Osteoblast response to fluid induced shear depends on substrate microarchitecture and varies with time

Z. Schwartz, T. A. Denison, S. R. Bannister, D. L. Cochran, Y. H. Liu, C. H. Lohmann, M. Wieland, B. D. Boyan

Research output: Contribution to journalArticle

14 Scopus citations

Abstract

Osteoblasts are exposed to fluid shear in vivo but the effects are not well understood, particularly how substrate properties or length of exposure modify the response. Short exposure (1 h) to shear reduces the stimulatory effect of micron-scale surface structure on osteoblast differentiation, but the effects of longer term exposures are not known. To test the hypothesis that substrate-dependent responses of osteoblasts to shear depend on the length of exposure to fluid flow, MG63 osteoblasts were grown on tissue culture glass, which has an average roughness (Ra) < 0.2 μm; machined Ti disks (PT, Ra < 0.6 μm); Ti disks with a complex microarchitecture [sand blasted acid etched (SLA), Ra = 4-5 μm); and Ti plasma-sprayed surfaces [Ti via plasma spray (TPS), Ra = 7 μm]. Confluent cultures were exposed to pulsatile flow at shear forces of 0, 1, and 14 dynes/cm2 for 0, 6, 12, and 24 h. Shear reduced cell number on all surfaces, with greatest effects on TPS. Shear had no effect on alkaline phosphatase on smooth surfaces but increased enzyme activity on SLA and TPS in a time-dependent manner. Its effects on osteocalcin, TGF-β1, and PGE2 in the conditioned media were greatest on these surfaces as well. Responses to fluid-induced shear were blocked by the general Cox inhibitor indomethacin and the Cox-2 inhibitor meloxicam, indicating that response to shear is mediated by prostaglandin produced via a Cox-2 dependent mechanism. These results show that the effects of fluid induced shear change with time and are substrate dependent, suggesting that substrate microarchitecture regulates the osteoblast phenotype and effects of shear are determined by the maturation state of the responding population.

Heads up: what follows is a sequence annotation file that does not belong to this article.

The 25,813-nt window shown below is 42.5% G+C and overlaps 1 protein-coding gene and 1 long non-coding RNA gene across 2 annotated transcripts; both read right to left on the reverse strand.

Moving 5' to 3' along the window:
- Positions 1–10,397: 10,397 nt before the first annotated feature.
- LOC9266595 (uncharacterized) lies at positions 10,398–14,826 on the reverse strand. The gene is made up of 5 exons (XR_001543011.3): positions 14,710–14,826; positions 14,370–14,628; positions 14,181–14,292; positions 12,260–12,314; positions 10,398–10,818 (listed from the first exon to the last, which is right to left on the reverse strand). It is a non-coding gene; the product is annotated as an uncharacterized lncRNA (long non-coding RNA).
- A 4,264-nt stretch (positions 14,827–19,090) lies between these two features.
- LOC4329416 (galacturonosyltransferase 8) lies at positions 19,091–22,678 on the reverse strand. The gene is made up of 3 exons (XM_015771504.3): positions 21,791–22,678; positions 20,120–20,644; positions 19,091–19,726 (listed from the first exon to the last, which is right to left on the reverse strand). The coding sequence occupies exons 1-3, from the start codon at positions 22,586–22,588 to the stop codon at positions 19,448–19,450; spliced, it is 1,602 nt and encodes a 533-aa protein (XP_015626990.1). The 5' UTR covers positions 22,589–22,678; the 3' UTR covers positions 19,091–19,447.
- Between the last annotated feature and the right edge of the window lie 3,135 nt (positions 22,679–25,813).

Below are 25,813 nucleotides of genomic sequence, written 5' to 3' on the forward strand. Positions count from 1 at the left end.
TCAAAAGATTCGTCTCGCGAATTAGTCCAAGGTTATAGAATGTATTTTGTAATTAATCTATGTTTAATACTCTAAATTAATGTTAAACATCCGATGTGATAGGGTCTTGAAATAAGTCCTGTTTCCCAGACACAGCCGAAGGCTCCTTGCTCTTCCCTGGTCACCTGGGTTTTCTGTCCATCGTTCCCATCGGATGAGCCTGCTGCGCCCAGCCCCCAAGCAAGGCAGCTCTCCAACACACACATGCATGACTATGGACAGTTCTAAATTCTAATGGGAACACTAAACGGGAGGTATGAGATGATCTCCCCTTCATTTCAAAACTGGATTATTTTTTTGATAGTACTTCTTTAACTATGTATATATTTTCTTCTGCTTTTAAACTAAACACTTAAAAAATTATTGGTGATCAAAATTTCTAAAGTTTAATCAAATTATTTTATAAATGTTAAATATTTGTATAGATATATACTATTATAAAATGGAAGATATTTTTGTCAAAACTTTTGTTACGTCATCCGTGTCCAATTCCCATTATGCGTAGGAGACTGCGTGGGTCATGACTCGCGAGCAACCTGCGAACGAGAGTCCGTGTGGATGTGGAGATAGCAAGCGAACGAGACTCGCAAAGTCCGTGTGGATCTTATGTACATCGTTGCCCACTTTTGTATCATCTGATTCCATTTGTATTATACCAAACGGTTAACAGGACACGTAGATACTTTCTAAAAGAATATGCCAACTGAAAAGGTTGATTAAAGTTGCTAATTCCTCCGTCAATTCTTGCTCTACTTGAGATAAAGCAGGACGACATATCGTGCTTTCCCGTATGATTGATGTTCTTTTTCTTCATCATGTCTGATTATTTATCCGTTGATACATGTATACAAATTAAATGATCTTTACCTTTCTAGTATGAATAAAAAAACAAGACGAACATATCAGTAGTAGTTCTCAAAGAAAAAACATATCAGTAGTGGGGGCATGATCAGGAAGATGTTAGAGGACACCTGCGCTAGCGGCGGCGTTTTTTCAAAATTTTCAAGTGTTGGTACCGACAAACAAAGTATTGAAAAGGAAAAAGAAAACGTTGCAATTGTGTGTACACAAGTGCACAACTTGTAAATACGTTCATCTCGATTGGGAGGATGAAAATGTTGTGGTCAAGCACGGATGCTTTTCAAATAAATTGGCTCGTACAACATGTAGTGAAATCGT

Original languageEnglish (US)
Pages (from-to)20-32
Number of pages13
JournalJournal of Biomedical Materials Research - Part A
Volume83
Issue number1
DOIs
StatePublished - Oct 2007

Keywords

  • Fluid shear
  • Osteoblast
  • Substrate microstructure
  • Titanium

ASJC Scopus subject areas

  • Ceramics and Composites
  • Biomaterials
  • Biomedical Engineering
  • Metals and Alloys

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